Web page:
Two reports on the property market both point to some level of stabilisation in the property market, especially in Dublin city.

A report from shows that prices in Dublin fell by 1.6% in the last quarter of 2012 to bring the annual rate of decline there to 12%.

This is the lowest annual rate of decline in Dublin in four years.

However, the rate of decline in property prices nationally accelerated somewhat in the last three months of the year with prices down by 2.9%.

This compared with a fall of 2.2% in the third quarter and brings the annual rate of decline to 14.8%.

The survey indicates that the adjusted average house price nationally now stands at €201,000, down 51.5% from the peak. said that an analysis of transactions on the Property Price Register shows that the number of deals in 2012 was just under 21,000. 

This is up from 15.4% on the 2011 figures but almost unchanged from the 2010 total.

The moderation in the pace of decline, the increase in the number of deals during 2012 and the establishment of the Property Price Register were all positives for the housing sector which could be built on, said Angela Keegan,'s Managing Director.

''However, unless the impact of the Budget measures are offset by economic growth, increased employment and a recovery in consumer confidence, the prospects of a recovery in the coming year could be problematic,'' she added.

The Myhome figures show that among the countries cities, Galway saw the biggest price fall in the fourth quarter of 2012 at 5.1% and a yearly fall of 17.8%.

The average price for a property in Galway is now €185,000.

Cork saw prices decline by 2% in the last quarter of last year, while they were down 13.3% for the year to leave the median price at €195,000.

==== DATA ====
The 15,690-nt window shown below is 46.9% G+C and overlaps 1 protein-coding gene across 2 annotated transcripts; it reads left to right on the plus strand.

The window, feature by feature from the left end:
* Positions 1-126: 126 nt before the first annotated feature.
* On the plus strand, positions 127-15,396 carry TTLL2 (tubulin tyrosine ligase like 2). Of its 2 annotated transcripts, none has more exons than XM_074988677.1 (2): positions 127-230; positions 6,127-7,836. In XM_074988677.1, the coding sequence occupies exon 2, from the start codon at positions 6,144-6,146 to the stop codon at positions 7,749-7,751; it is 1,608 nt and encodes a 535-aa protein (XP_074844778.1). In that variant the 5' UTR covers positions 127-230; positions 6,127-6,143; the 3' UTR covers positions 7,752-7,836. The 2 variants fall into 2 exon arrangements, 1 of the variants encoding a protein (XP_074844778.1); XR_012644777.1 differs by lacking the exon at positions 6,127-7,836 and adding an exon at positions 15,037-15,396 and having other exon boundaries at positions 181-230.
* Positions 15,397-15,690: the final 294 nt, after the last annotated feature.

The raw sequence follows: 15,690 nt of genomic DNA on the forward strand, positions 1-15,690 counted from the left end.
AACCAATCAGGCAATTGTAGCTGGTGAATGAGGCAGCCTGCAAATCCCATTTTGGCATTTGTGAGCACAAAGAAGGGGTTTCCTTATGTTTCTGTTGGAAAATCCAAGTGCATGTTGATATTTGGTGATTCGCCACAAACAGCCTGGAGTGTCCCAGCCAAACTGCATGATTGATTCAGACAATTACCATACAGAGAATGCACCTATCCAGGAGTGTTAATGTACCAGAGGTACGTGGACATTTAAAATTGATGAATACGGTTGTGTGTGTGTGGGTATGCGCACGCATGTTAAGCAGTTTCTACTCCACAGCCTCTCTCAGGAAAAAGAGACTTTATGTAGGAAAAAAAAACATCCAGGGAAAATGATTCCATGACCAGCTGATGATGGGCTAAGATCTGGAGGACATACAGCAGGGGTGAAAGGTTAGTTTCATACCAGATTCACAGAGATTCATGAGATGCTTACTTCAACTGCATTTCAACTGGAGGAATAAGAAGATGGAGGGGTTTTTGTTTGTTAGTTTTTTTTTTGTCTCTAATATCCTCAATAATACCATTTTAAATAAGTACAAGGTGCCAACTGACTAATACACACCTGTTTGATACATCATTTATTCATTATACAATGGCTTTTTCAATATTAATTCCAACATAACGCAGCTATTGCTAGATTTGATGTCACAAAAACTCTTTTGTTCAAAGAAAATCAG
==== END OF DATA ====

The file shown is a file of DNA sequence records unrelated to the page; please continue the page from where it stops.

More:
In Limerick and Waterford, asking prices are down over 13% in the year with the median prices at €155,000 and €160,000 respectively.

Meanwhile, asking prices in Dublin in the final quarter of 2012 were just 2% lower than a year previously, according to the 2012 In Review report published by property website

Nationwide, prices were 9% lower than a year previously and 54.8% below their peak in 2007. said that in general, the rate of price falls in the cities is less than elsewhere, with prices down by roughly 10% in Cork, Limerick and Galway cities, but by 17% in Waterford.

Outside the cities, prices in the final three months of the year were 13.3% lower than a year previously, the company added. said the 2% fall in the Dublin figures are in stark contrast to this time last year, when prices were falling at a rate of more than 20%.

The survey notes that asking prices in south Co Dublin rose by 3.1% in the last 12 months, while they were unchanged in the city centre.

Asking prices in Connacht and Ulster are 20% lower now than a year ago. said that for the first time since prices started to fall, the fall from the peak is now greater in Connacht-Ulster at 55.9% than in Dublin at 55.4%.

"The contrast between urban and rural property markets has grown substantially over the last 12 months, led by a recovering Dublin market.

"In the capital, almost two thirds of properties sell within four months currently. In Munster and Connacht-Ulster, the figure is less than one third, and there has been very little improvement in conditions over the last year,'' economist Ronan Lyons said.

Meanwhile, Sherry Fitzgerald said 2012 was a turning point for the housing market.

The estate agent says that after five consecutive years of contracting prices, the average price of a property in Dublin rose, albeit by a moderate 1.5%.

Sherry Fitzgerald said that the rest of the country has also benefitted from greater stability with prices in Ireland falling by 3.3% in 2012 compared to a fall of 16.2% in 2011.